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Richie Blackmore's least favourite Deep Purple album


Over the course of four different decades, Richie Blackmore was the driving force behind one of England’s first heavy metal bands, Deep Purple. As a founding member, Blackmore heralded the shift from psychedelic infused blues rock to something heavier, with more grit and propulsive drive. Blackmore’s guitar became the centrepiece, and, obviously, it took a while to get there.

The Mark I version of the Deep Purple lineup featured stylings that more accurately evoked the then-modern trends of psychedelic, baroque, and folk. It was Blackmore who pushed the band in a heavier direction, imploring Jon Lord to soup up his organ for maximum impact, moving away from the classical-inspired runs that Lord had previously explored.

Blackmore’s fingerprints are all over the band’s most celebrated work, but even Blackmore could admit that the band’s legacy largely rides on two albums, Deep Purple in Rock and Machine Head. The album in between, Fireball, was not among Blackmore’s favourites.

In an interview with writer Neil Jeffries in 1995, Blackmore groused about Fireball, calling the album “a complete flop, disastrous.” Blackmore went on to say that, “There was just nothing on it worthwhile talking about. I can’t even remember any of the songs”.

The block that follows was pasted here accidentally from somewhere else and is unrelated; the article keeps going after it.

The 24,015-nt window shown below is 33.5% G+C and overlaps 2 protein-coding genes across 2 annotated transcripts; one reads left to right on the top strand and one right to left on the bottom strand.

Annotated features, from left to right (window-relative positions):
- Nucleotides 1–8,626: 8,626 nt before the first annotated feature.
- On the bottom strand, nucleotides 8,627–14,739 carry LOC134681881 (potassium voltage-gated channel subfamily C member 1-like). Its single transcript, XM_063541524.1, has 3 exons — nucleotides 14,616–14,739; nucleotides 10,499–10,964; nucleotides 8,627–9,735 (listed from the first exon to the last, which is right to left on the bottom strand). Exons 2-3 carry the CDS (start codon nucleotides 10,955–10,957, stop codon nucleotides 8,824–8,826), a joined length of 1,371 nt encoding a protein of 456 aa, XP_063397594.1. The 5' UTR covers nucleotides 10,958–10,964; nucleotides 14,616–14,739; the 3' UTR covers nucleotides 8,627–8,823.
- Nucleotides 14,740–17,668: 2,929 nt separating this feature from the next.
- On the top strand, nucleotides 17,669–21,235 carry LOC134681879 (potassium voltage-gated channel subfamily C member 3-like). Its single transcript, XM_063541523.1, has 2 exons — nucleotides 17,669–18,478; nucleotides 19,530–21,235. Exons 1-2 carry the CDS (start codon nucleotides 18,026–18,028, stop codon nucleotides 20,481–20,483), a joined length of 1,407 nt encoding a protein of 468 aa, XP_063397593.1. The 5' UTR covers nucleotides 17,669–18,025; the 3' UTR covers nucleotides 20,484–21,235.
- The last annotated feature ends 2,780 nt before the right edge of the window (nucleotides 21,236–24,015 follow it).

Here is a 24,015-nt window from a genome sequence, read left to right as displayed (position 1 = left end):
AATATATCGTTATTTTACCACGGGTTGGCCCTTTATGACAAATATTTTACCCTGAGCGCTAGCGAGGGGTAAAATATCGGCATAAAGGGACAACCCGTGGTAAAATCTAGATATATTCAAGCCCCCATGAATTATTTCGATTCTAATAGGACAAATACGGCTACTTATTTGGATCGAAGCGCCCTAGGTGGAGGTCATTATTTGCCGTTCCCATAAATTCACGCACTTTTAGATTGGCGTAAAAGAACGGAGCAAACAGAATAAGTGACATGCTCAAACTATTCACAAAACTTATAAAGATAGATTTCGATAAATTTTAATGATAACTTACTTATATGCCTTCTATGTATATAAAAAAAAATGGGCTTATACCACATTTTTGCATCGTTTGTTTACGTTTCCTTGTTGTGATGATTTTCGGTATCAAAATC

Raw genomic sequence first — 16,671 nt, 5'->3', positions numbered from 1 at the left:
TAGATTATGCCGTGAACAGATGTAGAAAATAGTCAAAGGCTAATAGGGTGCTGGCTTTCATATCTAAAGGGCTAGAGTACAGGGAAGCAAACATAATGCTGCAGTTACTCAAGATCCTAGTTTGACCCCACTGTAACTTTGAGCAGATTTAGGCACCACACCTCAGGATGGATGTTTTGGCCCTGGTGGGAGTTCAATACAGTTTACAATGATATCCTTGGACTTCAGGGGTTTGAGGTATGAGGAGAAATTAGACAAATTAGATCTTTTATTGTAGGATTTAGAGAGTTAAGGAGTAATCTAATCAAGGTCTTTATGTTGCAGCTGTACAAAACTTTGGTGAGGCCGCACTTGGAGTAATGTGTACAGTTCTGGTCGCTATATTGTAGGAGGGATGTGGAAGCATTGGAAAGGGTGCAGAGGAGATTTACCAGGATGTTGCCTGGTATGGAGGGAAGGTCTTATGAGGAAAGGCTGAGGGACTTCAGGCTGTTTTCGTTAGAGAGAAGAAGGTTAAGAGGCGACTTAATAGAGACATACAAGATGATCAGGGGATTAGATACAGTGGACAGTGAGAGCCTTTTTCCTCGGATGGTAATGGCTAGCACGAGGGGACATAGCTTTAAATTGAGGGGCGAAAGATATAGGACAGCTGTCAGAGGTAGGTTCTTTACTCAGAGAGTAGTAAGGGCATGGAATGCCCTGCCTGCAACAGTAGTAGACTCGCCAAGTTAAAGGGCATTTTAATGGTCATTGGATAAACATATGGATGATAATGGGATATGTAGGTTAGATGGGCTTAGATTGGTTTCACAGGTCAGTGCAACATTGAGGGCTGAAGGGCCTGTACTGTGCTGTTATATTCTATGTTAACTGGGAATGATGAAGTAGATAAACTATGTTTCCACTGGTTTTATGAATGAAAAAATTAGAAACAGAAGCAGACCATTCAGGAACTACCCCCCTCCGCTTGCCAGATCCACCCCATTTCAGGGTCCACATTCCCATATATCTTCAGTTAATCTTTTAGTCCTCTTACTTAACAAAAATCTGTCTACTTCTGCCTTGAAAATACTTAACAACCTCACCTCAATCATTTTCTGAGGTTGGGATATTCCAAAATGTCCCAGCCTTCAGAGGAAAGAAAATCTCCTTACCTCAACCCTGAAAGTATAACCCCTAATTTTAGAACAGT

When goaded by Jeffries, Blackmore acknowledges a few tracks, but only reluctantly. “‘Demon’s Eye’ was like a riff; ‘Farmer’s Daughter’ was a spoof on country and western; ‘No No No’, to me, was bordering on banal. People liked the track ‘Fireball’, but that was just fast with a double bass drum. And an air-conditioning unit.”

Blackmore follows that up by calling Machine Head his favourite album by Deep Purple. Perhaps because it was fresh in his mind, or maybe just because he felt the need to promote his most recent material, Blackmore also called Stranger in Us All the best Rainbow album. Agree to disagree, Mr. Blackmore. Some of us are still trying to wrap our heads around the killer guitar solo from Rising cut ‘Stargazer’, thank you very much.

Check out Richie Blackmore’s least favourite Deep Purple album down below.